10 things you didn’t know about St George’s Day

St George's Day celebrations in Downham Market. Pictured are Frank Daymond (Dragon) and Dave Sharman

St George's Day celebrations in Downham Market. Pictured are Frank Daymond (Dragon) and Dave Sharman (St George). Picture: Ian Burt - Credit: Ian Burt

St George's Day is marked on April 23 with beer festivals, Morris dancing, village fetes and fish-and-chip suppers.

But how much do you really know about England's patron saint?

We've put together this list of 10 facts about the Christian martyr and the day that celebrates him which may surprise you.

1. St George was, according to legend, a Roman soldier of Greek origin who lived from about 275AD to 303AD. The emperor Diocletian condemned him to die for failing to give up his Christianity.

The St George's Day mural on the side of the Black Horse pub in Thetford, by Lee Stroble. Picture: C

The St George's Day mural on the side of the Black Horse pub in Thetford, by Lee Stroble. Picture: Courtesy the Black Horse pub - Credit: Archant

2. However, St George's courage and stubbornness in the face of Diocletian's efforts to have him recant the faith left quite an impression on the emperor's wife, Alexandra of Rome. After the soldier's death, she too became a Christian and was subsequently executed.

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2. One myth, which dates back to the fifth century, tells of St George recovering from his fatal wounds three times. This included one occasion when he was chopped into many pieces and buried.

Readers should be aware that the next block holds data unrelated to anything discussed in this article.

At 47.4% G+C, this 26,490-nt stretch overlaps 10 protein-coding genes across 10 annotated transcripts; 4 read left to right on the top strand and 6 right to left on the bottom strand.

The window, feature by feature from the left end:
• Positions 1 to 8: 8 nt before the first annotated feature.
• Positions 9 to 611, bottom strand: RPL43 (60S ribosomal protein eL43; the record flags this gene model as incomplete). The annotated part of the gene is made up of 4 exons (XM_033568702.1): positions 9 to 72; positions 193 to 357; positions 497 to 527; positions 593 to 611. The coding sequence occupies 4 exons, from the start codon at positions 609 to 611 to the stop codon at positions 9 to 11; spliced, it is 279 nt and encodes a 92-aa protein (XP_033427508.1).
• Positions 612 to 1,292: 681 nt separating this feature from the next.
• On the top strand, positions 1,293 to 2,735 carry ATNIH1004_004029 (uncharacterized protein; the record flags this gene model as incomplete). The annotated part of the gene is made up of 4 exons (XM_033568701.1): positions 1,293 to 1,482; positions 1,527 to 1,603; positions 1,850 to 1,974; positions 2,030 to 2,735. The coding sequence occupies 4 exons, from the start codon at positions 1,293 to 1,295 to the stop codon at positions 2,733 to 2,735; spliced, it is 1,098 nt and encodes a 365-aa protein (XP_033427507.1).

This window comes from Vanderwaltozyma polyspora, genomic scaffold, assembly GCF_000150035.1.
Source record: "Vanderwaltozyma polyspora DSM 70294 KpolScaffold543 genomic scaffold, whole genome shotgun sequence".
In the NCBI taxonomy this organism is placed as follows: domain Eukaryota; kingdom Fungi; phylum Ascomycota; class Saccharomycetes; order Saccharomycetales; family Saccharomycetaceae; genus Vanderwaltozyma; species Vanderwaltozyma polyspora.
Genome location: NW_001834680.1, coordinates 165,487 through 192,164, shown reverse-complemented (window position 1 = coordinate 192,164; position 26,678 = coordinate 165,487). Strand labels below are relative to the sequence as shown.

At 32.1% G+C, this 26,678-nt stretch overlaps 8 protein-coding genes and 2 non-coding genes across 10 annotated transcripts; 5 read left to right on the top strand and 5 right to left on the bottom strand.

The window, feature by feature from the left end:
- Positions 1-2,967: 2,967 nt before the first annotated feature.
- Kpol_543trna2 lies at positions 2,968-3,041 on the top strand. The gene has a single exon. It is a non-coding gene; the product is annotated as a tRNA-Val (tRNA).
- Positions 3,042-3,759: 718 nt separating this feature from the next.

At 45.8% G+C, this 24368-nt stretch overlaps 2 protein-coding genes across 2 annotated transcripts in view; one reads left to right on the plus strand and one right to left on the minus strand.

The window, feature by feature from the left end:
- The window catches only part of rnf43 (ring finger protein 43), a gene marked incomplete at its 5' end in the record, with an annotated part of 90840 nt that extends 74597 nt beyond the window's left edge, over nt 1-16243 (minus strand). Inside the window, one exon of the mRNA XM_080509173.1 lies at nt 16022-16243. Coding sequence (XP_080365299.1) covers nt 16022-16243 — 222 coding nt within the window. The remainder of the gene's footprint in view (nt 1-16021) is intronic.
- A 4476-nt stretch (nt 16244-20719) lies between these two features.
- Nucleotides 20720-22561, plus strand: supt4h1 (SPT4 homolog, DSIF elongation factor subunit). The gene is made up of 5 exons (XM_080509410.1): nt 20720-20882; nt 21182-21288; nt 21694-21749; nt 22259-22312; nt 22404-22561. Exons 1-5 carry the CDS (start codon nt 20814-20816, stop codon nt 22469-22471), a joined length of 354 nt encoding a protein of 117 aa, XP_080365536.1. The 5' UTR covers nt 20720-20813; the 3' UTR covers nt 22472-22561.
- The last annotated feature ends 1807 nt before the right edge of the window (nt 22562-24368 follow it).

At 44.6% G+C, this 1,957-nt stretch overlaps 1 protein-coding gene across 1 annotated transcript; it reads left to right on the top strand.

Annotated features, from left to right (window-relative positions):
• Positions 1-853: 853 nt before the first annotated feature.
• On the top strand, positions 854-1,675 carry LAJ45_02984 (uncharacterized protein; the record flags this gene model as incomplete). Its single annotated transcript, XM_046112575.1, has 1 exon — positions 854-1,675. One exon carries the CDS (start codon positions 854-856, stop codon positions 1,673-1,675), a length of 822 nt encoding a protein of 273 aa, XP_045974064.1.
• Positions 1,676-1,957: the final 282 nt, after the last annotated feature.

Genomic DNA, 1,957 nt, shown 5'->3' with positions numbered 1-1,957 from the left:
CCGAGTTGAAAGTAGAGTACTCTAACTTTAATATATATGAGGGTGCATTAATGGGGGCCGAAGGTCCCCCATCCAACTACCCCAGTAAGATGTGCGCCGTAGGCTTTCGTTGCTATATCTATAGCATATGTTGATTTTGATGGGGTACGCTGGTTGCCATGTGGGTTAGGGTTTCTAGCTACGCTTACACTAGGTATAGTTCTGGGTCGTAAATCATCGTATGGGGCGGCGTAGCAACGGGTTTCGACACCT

A photo from a previous Lowestoft District Scout Association annual St Georges Day parade to St Marg

A photo from a previous Lowestoft District Scout Association annual St Georges Day parade to St Margaret's church. Picture: James Bass - Credit: Eastern Daily Press � 2014

3. The myth of St George slaying the dragon came from the Eastern Orthodox Church, and was brought back with the crusaders. The slaying was first credited to him in the 12th century, and the dragon usually represented the Devil in the Middle Ages.

4. St George's red cross emblem probably originated in Genoa, and was adopted by Richard The Lionheart and brought to England in the 12th century. The king's soldiers started to wear it on their tunics to identify themselves in battle.

5. Some calls have been made to replace St George as England's patron saint with someone who actually had a connection to the country. Suggestions for possible replacements have included Cuthbert of Lindisfarne and Saint Alban, the first recorded British Christian martyr.

6. Another contender to be a replacement patron saint is Edmund the Martyr, who belonged to East Anglia's ruling family, the Whuffings. Legend says Edmund, once king of the region, was executed by the Viking Great Heathen Army on the orders of Ivar the Boneless and his brother Ubba.

7. St George's Day has been celebrated by the Scouting movement on April 23 since its first years, and St George is the patron saint of many other organisations.

8. St George is also patron saint of agricultural workers, archers, armourers, cavalry, chivalry, farmers, knights, lepers, saddle makers, sheep and soldiers, as well as host of other countries and regions, including, of course, the country of Georgia.

9. Historian Edward Gibbon argued that St George, or at least the legends around him, were based on George of Cappadocia, a notorious Arian bishop, and that it was he who eventually became St George of England.

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